Elijah enters Jerusalem by foot for one last confrontation with the President who simultaneously lands from the air, and O’Brien creates the space for an almost 300-pp narrative (short by his standards!) through having Enoch and Elijah settle into an apartment in Al sheikh Jarrah, the Arab quarter of the city, to be informed that the President’s schedule extends over eight days to include some zipping around the Near East with events in Jerusalem on days one, two, and eight, and a symbolic seventh-day rest sandwiched in between (37f.). This affords some breathing room for Elijah to celebrate some liturgies, say his prayers, and engage in some characteristic pastoral encounters with lost and wounded souls, availing himself of every opportunity to impart comfort to the stricken faithful.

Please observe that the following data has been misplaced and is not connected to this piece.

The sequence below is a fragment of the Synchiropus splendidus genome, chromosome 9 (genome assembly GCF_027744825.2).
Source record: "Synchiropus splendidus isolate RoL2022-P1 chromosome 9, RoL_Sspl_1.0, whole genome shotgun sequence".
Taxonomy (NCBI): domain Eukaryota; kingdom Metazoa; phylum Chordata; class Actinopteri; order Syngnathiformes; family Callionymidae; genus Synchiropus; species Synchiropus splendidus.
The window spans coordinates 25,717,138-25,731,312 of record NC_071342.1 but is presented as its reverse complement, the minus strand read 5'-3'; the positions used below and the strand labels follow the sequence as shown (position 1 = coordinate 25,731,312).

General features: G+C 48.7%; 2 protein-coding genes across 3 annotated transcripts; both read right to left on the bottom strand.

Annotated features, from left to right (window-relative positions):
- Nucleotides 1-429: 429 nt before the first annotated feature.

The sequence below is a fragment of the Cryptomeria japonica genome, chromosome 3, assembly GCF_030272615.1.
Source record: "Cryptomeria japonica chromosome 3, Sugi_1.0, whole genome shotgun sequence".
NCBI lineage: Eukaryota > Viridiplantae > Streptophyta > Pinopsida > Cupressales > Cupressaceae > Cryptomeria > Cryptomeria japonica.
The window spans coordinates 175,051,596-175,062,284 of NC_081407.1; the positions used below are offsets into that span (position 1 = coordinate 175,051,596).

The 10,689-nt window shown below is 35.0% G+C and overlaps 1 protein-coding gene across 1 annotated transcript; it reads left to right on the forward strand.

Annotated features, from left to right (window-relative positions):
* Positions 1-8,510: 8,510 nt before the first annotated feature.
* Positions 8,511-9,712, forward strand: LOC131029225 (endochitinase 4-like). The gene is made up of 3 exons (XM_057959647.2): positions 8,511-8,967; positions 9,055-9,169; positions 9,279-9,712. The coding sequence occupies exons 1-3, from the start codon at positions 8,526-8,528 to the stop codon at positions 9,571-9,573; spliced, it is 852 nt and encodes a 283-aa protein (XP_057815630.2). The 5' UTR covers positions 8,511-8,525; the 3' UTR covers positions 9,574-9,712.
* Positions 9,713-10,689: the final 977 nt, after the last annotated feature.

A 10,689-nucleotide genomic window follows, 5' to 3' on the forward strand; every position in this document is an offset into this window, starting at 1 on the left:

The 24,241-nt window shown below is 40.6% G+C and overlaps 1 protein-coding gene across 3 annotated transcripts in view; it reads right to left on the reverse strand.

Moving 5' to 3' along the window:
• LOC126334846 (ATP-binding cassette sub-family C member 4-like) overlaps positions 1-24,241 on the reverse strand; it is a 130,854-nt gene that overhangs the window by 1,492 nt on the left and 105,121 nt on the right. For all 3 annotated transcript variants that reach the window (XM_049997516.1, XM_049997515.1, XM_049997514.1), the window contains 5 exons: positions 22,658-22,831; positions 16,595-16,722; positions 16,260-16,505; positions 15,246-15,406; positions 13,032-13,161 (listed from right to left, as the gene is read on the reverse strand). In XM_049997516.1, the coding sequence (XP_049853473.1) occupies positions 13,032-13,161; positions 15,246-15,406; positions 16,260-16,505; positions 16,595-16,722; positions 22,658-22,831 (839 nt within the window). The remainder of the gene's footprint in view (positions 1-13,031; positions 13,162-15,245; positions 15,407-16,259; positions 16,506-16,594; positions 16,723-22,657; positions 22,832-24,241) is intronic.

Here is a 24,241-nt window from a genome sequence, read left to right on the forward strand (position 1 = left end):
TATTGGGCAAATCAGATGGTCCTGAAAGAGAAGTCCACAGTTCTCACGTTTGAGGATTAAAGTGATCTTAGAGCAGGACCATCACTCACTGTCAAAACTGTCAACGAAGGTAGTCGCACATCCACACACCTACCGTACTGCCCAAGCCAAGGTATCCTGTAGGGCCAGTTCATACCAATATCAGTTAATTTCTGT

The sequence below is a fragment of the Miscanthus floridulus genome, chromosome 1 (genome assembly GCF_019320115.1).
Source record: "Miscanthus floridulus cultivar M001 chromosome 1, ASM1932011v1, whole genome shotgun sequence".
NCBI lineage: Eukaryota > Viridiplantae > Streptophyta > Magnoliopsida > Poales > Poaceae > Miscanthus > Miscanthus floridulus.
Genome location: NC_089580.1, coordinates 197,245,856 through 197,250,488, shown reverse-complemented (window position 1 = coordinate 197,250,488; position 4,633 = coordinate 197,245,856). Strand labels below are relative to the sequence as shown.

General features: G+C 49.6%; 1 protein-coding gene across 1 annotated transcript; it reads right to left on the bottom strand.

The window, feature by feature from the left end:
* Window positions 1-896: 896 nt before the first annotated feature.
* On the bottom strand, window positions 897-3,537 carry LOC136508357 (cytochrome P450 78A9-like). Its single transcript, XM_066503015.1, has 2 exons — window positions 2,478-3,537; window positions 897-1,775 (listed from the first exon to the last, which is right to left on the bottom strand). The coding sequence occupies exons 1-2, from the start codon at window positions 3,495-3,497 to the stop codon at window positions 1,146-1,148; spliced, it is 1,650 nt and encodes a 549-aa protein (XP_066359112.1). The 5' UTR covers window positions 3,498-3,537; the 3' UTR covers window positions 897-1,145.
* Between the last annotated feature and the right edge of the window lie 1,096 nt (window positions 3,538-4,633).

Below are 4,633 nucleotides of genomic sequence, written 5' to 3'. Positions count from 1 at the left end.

Not having been able to attend Mass for three weeks on account of the widespread arrest of the local clergy ahead of the President’s visit, Dr Abbas is grateful to Elijah for celebrating the Liturgy of St John Chrysostom at the apartment’s kitchen table (39; at their final meeting, the Pope had conveniently granted Elijah bi-ritual faculties). As they relax on the balcony afterwards, Elijah is for once not obliged to step into pastoral top gear, as Dr Abbas tells the story of his own conversion from Islam, in which a blind Lebanese Christian boy, Gabriel, who was tragically shot dead in communal violence, played a pivotal role, enacting the triumph of forgiveness over hate (42-61). Unlike Pope Bergoglio, who is viscerally opposed to proselytism, O’Brien is much into conversion to Christ, with one sensitive partial exception that we shall discuss below.